Fibroid Symptoms Are Sending More Women To The Emergency Rooms

Recent statics reveal a dramatic increase in the number of women who went to emergency rooms due to fibroid-related symptoms. Today we are going to look closer at the studies, analyze the problem and discuss the solutions.

Uterine fibroids or leiomyomas are noncancerous tumors that grow within the uterus. It is the most common pelvic tumor seen in women. Most adult women will develop these benign tumors, usually between the ages of 30 and 55 years. These tumors are common in all women but particularly in women of color – about 80% of adult African-American women have fibroids.

About half of the women with fibroids have no symptoms. These women may not know they have fibroids, but for the other half, the symptoms can be debilitating and interfere significantly with their quality of life.

Major symptoms of uterine fibroids
Major symptoms of uterine fibroids

Fibroid symptoms can range from mild to severe and include pelvic pain & pressure, heavy and prolonged menstrual bleeding, and lesser-known symptoms like lower back pain, leg pain, hip pain, constipation, and painful intercourse.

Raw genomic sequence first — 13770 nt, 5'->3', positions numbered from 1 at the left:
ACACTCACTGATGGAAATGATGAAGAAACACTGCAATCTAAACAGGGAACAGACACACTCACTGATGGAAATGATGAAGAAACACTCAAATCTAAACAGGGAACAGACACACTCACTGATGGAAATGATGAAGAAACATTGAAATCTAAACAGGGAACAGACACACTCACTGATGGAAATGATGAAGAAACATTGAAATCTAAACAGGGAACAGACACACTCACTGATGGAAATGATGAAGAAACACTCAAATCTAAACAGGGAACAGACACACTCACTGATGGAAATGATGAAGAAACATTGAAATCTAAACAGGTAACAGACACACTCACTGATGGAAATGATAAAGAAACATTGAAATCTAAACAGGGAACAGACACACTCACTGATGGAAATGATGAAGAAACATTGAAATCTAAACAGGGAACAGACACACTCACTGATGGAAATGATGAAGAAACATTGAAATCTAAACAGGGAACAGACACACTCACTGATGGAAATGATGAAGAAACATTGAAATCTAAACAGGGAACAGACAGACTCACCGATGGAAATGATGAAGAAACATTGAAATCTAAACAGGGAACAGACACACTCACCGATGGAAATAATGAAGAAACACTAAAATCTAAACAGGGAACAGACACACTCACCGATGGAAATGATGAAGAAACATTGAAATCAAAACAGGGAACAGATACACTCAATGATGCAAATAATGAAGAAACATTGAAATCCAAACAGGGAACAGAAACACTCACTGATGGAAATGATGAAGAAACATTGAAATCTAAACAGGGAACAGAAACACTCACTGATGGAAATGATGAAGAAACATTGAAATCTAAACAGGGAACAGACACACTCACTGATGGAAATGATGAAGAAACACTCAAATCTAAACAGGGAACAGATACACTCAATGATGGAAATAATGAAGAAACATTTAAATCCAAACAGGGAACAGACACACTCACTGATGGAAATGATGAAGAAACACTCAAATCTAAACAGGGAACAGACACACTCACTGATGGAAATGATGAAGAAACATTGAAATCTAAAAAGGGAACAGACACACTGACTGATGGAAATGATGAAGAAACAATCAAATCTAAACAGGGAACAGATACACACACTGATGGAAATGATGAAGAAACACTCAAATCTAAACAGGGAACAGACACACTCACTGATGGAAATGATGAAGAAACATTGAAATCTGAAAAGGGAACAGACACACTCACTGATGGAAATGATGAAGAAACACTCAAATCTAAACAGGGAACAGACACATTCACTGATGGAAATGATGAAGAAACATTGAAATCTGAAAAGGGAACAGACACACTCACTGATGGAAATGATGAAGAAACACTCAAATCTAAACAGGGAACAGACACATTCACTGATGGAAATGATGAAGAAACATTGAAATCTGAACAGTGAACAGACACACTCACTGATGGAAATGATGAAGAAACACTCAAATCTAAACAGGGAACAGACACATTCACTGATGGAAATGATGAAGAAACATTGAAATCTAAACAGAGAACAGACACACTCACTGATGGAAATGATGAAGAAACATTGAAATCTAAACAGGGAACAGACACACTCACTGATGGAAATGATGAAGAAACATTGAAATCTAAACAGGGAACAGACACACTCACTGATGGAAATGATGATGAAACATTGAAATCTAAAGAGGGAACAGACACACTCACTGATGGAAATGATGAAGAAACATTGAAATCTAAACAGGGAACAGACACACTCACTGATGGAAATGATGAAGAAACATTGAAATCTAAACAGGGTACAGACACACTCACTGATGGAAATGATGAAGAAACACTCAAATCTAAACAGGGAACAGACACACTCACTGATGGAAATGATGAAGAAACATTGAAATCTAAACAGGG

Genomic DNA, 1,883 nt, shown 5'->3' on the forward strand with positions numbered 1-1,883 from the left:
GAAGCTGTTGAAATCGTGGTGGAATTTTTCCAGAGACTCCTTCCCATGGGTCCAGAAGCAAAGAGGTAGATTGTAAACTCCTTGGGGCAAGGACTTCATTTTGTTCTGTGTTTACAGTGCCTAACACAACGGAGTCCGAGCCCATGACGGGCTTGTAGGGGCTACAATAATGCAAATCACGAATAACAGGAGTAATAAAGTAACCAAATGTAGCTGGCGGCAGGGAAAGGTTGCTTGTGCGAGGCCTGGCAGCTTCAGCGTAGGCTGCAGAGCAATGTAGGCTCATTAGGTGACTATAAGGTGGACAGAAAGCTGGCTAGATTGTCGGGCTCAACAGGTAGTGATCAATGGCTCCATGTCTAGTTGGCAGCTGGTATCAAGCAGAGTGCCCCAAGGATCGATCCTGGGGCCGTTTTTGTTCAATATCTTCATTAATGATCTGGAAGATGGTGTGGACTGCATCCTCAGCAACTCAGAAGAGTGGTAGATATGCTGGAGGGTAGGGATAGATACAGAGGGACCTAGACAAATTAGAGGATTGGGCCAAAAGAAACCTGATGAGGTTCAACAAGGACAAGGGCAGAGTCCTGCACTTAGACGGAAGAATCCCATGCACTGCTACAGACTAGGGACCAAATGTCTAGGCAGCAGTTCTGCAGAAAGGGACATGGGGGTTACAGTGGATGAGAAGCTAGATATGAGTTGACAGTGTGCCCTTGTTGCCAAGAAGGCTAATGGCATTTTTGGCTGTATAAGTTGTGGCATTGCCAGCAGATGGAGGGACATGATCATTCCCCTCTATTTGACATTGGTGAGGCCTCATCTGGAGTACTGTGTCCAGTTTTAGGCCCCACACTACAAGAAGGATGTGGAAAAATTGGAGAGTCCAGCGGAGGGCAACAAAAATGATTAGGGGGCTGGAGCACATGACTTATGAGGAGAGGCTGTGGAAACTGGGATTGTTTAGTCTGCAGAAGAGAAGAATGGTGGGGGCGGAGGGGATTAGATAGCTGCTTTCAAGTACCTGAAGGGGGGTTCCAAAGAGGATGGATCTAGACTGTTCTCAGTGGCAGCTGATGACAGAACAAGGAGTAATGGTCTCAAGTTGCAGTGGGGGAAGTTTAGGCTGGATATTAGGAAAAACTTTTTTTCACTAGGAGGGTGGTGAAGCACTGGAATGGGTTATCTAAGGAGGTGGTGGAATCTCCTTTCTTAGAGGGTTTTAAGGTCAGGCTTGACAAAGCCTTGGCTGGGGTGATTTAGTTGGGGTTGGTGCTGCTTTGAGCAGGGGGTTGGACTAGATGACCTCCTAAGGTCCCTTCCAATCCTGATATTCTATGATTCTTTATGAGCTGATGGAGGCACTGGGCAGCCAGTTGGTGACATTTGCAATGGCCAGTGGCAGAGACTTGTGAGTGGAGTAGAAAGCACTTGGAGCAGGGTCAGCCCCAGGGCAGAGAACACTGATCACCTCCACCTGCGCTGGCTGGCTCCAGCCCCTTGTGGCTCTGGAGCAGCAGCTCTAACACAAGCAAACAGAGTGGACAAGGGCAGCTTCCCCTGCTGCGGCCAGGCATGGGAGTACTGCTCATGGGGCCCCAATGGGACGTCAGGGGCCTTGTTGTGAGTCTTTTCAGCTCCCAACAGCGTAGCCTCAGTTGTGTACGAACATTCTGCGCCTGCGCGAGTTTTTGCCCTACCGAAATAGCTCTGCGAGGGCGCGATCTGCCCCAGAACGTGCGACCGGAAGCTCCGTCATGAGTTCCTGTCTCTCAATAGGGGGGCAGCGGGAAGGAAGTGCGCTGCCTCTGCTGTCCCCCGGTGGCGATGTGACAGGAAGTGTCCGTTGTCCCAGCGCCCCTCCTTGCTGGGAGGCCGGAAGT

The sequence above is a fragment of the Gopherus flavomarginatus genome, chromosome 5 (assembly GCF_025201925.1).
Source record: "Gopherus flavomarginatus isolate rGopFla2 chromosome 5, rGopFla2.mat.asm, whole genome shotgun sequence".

Anemia is caused when women lose too much blood and become iron deficient. Anemia can cause severe fatigue, lightheadedness or dizziness, migraine-like headaches, shortness of breath, rapid heartbeat, and more. If the anemia is significant, it may cause the woman to chew/crave ice or even inedible substances like clay, chalk, or dirt!

Sometimes, the blood loss is sudden and excessive, and can be very frightening with the passage of clots palm-size or larger! Passage of large clots like this through the cervix and into the vagina is also very painful. It is understandable when this combination prompts a trip to the Emergency Room, as she may feel that she is literally bleeding to death!

Fibroids and the Emergency Room

In the United States, the most common noncancerous gynecological condition experienced by women is uterine fibroids, and fibroids are also the number one cause of hysterectomy surgery – the surgery that removes the uterus.

The medical therapies for fibroids are not very effective. This often results in the Gynecologist then recommending surgery without informing the patient of the nonsurgical Uterine Fibroid Embolization (UFE) option. Most women have no desire for hysterectomy and when given that as the only option, many will suffer from the debilitating symptoms in silence.